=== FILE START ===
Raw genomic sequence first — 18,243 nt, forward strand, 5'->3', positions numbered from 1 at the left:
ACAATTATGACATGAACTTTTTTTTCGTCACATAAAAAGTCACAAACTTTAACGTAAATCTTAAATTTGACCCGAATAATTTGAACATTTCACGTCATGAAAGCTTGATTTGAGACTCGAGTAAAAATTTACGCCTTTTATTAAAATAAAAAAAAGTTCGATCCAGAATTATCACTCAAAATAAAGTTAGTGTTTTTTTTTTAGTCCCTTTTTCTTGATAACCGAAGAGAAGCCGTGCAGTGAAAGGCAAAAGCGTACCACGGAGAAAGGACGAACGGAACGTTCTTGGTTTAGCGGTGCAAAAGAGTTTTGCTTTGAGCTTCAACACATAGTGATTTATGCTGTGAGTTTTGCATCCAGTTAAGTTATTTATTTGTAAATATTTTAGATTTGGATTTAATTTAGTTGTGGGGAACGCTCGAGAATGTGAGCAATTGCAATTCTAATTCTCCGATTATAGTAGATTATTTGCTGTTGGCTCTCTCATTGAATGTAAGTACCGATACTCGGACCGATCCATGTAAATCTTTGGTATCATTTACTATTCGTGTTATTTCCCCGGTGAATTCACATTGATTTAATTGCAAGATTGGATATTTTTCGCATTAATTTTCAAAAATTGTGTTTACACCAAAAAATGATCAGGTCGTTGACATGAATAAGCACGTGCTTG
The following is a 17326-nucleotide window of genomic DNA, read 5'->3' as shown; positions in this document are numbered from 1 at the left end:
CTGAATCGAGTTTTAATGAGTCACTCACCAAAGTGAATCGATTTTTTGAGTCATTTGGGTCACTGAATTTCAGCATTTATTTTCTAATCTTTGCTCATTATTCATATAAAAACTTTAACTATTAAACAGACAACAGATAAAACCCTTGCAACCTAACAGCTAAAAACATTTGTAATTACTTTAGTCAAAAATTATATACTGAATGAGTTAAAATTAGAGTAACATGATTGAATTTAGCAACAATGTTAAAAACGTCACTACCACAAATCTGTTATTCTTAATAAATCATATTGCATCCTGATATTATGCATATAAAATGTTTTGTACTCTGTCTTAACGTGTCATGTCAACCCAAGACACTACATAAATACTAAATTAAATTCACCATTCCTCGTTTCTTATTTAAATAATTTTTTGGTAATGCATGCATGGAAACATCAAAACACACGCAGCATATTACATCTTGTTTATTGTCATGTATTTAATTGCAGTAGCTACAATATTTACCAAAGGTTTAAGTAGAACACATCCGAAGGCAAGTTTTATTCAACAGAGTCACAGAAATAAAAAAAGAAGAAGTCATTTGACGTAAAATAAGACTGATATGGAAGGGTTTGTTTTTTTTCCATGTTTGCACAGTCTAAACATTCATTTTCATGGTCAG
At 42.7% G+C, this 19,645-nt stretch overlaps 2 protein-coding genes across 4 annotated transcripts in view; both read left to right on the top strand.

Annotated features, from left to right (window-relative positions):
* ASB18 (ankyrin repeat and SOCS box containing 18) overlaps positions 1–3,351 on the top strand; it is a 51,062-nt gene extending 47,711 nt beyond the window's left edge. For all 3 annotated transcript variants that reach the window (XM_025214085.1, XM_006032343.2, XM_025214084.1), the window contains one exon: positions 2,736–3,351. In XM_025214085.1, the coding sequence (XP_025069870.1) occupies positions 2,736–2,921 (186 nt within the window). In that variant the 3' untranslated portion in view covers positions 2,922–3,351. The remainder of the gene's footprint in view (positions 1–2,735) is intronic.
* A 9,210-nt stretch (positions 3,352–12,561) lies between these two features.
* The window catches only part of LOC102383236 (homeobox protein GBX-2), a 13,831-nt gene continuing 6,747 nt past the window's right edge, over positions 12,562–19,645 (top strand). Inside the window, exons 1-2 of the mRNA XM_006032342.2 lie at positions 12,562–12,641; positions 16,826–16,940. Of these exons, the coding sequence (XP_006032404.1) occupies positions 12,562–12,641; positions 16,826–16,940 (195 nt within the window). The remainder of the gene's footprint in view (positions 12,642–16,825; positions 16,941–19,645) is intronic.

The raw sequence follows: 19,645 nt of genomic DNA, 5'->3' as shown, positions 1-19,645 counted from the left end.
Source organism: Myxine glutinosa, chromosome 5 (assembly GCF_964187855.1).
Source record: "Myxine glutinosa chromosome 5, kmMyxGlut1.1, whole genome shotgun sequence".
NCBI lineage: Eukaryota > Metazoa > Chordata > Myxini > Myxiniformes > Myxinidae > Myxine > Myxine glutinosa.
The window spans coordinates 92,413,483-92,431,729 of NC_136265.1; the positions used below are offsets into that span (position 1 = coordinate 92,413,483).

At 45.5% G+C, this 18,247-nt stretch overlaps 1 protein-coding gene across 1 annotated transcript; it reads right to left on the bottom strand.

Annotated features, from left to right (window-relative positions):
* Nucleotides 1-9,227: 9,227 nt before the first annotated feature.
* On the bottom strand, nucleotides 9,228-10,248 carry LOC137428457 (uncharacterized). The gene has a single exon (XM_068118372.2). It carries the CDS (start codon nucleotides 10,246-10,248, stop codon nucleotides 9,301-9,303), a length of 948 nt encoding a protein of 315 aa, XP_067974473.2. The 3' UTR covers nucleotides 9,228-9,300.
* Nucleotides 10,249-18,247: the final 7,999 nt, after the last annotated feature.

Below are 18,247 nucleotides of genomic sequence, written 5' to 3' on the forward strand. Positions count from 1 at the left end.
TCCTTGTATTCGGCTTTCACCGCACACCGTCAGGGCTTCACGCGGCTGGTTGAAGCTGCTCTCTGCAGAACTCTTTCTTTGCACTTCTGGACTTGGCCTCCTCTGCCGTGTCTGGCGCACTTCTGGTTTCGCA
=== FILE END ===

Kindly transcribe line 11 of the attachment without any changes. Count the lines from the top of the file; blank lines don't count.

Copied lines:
Source organism: Myxine glutinosa, chromosome 5 (assembly GCF_964187855.1).